Example: B was riding a bike and suddenly his bike stopped due to lack of petrol. B requested the owner of a petrol pump, A, to give him petrol and A gave petrol to B. Later B promised A to pay Rs.500 in consideration of his past consideration. 

  • Present Consideration

In the event of present consideration, one of the parties of the contract has performed his part of the promise made to the other party which fulfills the consideration for the promise by the other party. This is known as present consideration.

Example: A lost his motorbike and then he makes an offer of Rs. 1000 reward to anyone who will find him his lost motorbike. C finds his lost motorbike and delivers it to A. In this situation, A is bound to pay Rs. 1000 to the one who finds his motorbike. This situation is known as present consideration.

  • Future Consideration

It is the event in which one party makes a promise in exchange for the promise by the other side of the performance of the obligation by each side to be made subsequent to the making of the contract. This is known as Future Consideration.

Example: A supplies 20 rice bags to B and B agrees to pay for those rice bags in the future date. This consideration happening in the future date is known as future consideration.

Elements of consideration

For a contract to be considered valid and enforceable, three elements must be met. If any of one of these elements is missing then the contract lacks the essential element to make the contract valid and it is deemed invalid by the court of law. The three essential elements of the consideration are:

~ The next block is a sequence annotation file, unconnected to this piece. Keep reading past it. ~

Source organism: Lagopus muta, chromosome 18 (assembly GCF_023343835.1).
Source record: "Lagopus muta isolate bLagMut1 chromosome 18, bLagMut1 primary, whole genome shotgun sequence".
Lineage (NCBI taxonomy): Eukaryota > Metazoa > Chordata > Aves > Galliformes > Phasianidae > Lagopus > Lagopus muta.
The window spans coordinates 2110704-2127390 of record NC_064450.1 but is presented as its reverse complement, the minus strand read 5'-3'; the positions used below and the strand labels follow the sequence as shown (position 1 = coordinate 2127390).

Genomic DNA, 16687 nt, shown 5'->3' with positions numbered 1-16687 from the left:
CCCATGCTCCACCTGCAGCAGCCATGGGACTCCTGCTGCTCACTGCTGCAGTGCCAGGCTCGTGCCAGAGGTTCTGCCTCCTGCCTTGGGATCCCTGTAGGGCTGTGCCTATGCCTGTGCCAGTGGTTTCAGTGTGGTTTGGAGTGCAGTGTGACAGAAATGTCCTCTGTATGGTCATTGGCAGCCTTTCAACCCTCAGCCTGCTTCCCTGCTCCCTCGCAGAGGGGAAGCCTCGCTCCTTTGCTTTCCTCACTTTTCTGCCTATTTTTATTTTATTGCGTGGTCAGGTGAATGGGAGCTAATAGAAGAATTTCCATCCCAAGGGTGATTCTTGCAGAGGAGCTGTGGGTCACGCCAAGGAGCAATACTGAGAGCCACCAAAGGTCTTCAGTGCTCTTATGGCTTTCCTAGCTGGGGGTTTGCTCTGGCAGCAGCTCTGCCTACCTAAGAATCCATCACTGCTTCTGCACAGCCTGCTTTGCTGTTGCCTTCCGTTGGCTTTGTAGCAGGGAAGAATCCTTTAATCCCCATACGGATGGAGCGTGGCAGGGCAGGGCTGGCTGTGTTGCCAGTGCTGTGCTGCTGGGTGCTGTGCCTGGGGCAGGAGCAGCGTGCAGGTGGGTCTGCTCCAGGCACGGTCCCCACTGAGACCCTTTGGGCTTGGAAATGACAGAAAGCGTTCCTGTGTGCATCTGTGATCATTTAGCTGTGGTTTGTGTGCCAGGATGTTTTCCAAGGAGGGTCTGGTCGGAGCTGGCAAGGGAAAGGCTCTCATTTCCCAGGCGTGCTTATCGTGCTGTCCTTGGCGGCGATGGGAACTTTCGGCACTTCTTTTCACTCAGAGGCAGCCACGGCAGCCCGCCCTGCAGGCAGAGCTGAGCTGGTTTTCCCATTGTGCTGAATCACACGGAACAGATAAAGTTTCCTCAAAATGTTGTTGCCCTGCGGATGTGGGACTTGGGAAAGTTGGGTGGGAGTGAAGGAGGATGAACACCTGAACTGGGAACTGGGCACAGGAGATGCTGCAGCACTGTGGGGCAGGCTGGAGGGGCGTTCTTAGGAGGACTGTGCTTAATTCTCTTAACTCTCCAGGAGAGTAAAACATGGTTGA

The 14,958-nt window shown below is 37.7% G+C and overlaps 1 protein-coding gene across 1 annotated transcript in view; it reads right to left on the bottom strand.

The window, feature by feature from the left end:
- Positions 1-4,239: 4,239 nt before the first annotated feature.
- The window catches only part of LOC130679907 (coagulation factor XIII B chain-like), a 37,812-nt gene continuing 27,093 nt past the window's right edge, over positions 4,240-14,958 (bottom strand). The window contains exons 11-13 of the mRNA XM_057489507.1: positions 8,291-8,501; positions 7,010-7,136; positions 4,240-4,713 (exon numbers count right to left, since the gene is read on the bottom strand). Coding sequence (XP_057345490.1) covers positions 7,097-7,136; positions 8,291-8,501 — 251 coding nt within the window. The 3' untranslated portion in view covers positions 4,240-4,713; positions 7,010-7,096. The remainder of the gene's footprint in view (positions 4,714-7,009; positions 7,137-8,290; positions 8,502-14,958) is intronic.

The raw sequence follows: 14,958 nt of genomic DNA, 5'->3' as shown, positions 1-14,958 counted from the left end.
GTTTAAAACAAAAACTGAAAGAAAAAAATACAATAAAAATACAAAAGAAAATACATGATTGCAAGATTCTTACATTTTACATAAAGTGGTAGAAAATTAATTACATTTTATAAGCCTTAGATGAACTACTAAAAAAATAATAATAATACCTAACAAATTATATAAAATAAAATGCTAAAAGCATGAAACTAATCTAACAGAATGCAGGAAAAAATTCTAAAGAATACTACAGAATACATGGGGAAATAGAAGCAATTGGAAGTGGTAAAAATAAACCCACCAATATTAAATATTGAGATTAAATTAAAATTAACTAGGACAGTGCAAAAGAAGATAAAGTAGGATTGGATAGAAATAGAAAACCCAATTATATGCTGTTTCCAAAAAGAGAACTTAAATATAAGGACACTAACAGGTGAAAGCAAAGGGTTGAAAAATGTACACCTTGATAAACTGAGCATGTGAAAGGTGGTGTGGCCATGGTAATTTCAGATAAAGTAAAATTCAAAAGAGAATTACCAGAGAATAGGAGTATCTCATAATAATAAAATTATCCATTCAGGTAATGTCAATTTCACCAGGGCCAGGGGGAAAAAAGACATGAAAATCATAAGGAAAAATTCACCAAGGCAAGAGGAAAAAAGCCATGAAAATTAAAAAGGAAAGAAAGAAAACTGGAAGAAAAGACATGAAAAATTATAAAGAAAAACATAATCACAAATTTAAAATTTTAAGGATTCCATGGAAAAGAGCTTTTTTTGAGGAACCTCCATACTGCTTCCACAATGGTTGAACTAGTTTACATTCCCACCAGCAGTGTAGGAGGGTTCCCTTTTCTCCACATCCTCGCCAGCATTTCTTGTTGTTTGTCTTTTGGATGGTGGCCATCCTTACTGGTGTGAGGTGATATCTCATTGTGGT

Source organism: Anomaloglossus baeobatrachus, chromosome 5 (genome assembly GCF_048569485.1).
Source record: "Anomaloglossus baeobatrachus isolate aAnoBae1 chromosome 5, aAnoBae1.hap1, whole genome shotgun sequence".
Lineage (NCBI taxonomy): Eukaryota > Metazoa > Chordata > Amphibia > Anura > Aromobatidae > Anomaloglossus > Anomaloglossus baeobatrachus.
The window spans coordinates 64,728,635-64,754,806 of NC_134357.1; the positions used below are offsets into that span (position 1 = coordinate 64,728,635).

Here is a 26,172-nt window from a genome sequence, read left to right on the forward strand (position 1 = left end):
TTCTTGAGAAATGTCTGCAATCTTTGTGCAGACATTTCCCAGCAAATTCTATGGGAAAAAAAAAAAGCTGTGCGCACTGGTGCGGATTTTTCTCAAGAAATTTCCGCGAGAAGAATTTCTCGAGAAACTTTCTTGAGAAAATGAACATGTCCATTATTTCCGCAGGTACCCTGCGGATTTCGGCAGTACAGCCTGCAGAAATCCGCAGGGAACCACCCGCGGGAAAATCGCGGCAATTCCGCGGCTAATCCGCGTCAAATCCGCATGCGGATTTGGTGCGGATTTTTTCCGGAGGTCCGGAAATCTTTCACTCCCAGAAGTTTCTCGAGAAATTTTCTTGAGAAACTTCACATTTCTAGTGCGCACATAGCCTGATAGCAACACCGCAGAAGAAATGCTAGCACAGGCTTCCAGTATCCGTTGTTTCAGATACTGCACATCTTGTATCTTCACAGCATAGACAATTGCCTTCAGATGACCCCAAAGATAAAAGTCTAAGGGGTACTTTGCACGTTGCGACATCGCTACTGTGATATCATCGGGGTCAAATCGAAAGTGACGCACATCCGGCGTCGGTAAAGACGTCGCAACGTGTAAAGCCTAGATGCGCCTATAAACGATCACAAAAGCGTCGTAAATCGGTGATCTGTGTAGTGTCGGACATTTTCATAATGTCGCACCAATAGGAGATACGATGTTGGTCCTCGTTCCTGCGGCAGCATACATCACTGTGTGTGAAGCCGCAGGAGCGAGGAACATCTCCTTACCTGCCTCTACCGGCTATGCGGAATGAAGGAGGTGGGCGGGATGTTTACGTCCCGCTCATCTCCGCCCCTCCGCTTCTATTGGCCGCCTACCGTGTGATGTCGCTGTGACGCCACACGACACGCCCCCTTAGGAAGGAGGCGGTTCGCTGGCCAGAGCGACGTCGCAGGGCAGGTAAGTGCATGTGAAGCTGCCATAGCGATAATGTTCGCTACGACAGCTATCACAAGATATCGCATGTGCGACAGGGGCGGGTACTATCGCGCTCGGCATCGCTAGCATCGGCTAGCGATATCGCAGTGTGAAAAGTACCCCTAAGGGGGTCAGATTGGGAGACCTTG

1. For both the parties of the contract, there must be something which is worth bargaining. The contract must include a bargain for the term of exchange.
  2. Mutual exchange must be done between the parties. All the parties in the contract must be benefitted from the contract.
  3. The exchange done in the contract must be something of value.

Beside these essential elements of consideration, there are other elements which are necessary for a contract for making it enforceable. These elements include:

  • Intention of both the parties to enter into an agreement.
  • The subject of the contract must be legal.
  • One party must make an offer to the other party.
  • The other party must accept the offer made by the party.

Consideration must include

In a valid contract, consideration is the exchange of anything of value by each party. Generally, services, goods or money is exchanged or promised in a contract, through consideration may be whatever the parties agree to.